What happens next if Britain votes for gridlock?

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Tomorrow’s UK general election was called to bring about policy certainty and stability and yet it threatens the opposite. If the latest YouGov MRP survey is accurate, the Conservatives could secure anything from 311 to 367 seats.

If their seat number is at the top of that range, phase one of Brexit will be completed within weeks. Mr Johnson will be lauded and we will likely see a ‘Boris bounce’ in the markets. If at the lower end, the leading five outcomes promise political turmoil.

1. Brexit Deal Collapses

Boris Johnson’s minority government will be the prisoner of parliament. He may try to pass his Brexit ‘Deal’. But, without the support of Labour MPs (from ‘Leave’ seats) it is all but dead. ‘Remainer’ MPs will collaborate and seek to control the government’s Brexit policy. It will be Groundhog Day.

2. A New Brexit Policy and PM

The ‘hung parliament’ commentary is only half the story. At 311 Mr Johnson struggles to form a Government. If he cannot command the confidence of the House, the Leader of HM Opposition, currently Labour Party leader Jeremy Corbyn, is asked to try and form one. Given the Labour policy to deliver a 2nd EU Referendum they can probably count on the tacit support from the other parties.

3. A Change of Labour Leader

Labour MPs may come under pressure to remove and replace Jeremy Corbyn, as it could pave the way for a more stable and positive arrangement with the Lib Dem’s (and the Scottish National Party). Labour could install a centrist figure, but it is likely that the successful candidate will represent a high-degree of policy continuity with Jeremy Corbyn, whilst being more media-friendly.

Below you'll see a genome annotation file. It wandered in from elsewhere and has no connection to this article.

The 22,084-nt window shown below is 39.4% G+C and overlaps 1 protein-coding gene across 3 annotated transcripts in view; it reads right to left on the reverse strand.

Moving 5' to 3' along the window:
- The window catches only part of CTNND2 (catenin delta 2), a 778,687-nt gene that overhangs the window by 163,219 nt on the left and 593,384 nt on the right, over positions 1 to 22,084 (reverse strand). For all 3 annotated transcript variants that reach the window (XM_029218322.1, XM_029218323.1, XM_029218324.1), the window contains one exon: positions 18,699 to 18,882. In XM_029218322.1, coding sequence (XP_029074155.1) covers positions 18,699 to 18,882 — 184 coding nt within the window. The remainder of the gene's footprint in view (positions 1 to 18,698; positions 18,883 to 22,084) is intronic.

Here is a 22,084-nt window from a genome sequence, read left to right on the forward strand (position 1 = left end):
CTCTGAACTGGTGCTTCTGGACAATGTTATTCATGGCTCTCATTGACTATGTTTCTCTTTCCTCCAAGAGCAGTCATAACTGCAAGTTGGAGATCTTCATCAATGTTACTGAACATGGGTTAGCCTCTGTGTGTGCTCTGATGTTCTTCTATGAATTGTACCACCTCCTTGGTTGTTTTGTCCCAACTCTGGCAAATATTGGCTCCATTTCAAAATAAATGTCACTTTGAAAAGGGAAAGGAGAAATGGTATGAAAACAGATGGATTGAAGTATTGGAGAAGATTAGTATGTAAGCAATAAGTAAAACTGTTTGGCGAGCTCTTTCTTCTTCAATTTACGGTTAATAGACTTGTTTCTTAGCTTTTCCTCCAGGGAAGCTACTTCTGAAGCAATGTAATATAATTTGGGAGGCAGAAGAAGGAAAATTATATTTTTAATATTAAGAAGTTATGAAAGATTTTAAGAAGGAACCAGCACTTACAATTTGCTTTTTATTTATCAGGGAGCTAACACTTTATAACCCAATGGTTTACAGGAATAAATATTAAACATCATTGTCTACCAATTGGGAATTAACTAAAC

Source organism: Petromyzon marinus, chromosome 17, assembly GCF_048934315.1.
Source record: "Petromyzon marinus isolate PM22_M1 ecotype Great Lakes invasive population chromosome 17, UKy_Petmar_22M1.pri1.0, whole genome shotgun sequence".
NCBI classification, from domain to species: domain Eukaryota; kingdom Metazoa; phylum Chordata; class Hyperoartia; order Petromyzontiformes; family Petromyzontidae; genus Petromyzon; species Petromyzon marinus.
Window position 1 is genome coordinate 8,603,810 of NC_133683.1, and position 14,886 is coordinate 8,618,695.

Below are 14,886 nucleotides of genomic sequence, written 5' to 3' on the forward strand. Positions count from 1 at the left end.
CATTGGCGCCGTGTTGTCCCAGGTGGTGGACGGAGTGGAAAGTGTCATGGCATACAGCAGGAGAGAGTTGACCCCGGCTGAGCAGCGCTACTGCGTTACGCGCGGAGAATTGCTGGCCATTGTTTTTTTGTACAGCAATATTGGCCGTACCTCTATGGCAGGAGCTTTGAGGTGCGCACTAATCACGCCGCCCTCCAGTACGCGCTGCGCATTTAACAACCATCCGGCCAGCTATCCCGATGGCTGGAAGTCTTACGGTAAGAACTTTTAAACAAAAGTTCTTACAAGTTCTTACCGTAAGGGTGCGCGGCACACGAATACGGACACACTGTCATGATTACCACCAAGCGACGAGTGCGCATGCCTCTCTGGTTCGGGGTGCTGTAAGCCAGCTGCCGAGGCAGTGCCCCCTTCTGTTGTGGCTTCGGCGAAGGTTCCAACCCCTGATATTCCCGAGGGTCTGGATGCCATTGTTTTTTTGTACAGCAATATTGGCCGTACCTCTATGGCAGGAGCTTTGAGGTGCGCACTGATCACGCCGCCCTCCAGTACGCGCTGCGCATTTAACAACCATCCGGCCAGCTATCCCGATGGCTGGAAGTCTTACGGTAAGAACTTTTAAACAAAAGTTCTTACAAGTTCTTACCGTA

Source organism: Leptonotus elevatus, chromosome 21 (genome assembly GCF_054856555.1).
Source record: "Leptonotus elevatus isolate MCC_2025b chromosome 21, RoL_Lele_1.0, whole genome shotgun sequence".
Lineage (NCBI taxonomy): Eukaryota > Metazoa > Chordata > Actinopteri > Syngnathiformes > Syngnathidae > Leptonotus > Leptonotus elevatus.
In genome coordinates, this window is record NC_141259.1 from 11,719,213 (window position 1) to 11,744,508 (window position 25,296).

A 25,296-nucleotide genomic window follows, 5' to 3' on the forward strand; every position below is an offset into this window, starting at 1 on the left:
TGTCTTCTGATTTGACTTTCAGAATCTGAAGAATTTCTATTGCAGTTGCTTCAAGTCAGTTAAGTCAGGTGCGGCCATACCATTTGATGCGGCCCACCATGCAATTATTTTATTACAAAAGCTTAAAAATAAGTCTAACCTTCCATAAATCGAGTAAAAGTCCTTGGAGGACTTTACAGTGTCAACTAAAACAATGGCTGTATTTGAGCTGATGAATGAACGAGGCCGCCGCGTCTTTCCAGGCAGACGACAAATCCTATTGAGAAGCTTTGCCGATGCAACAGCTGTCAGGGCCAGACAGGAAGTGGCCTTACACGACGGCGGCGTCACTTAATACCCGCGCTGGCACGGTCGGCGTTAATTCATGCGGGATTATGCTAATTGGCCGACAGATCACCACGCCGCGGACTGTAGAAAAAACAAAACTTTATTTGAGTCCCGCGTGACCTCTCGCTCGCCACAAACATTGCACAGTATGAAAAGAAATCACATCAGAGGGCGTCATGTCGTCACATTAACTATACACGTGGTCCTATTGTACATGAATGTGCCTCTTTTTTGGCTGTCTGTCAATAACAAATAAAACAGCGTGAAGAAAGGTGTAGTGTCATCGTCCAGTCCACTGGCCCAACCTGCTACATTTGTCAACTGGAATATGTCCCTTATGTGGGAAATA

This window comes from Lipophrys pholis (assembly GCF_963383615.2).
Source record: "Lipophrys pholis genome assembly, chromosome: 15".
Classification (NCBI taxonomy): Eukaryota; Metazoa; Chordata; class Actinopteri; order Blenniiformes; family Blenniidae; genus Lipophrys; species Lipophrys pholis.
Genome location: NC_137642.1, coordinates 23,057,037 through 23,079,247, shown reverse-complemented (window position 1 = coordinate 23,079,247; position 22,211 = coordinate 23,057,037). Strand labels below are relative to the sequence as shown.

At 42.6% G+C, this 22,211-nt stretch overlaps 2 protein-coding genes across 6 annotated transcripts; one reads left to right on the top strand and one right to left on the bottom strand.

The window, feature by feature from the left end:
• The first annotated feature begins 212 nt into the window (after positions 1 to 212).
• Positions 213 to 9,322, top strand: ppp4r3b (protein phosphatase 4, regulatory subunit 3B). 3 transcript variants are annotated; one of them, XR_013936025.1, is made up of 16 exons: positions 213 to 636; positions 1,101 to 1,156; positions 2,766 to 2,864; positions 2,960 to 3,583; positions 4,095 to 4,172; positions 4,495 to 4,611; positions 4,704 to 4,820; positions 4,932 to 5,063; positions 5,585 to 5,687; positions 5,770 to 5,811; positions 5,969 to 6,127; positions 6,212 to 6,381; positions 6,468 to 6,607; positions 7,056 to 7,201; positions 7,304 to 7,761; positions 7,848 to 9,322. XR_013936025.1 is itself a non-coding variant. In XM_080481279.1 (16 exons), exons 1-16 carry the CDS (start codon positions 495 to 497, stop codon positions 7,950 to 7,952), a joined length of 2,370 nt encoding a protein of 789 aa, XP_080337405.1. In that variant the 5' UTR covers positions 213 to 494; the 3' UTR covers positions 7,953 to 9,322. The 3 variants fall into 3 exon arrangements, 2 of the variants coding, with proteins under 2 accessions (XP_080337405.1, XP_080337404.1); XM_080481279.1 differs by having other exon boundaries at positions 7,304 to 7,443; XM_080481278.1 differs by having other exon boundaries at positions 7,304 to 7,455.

4. A 2nd EU Referendum

If Conservative MPs are in the minority – in or out of office – they will struggle to stop MPs pushing through a bill for a 2nd EU Referendum. Which would be a highly contentious process and democratic event should it ever take place.

5. Two General Elections

Any minority Government is inherently unstable. Such an outcome in 2019 means there is a high chance of a General Election (GE) in 2020. This prospect may act as a brake on those Labour MPs – who represent ‘Leave’ seats – from supporting a 2nd EU Referendum (for fear of alienating their constituents). Without a 2nd EU Referendum a GE is even more likely. However, if Parliament coalesced around a 2nd Ref, it is likely that a GE would follow quickly thereafter.

These scenarios will compound concerns about the political class and economic performance, as the UK endures a sustained and elevated degree of policy volatility.

Malcolm Gooderham is Executive Director at The Economist Intelligence Unit (EIU)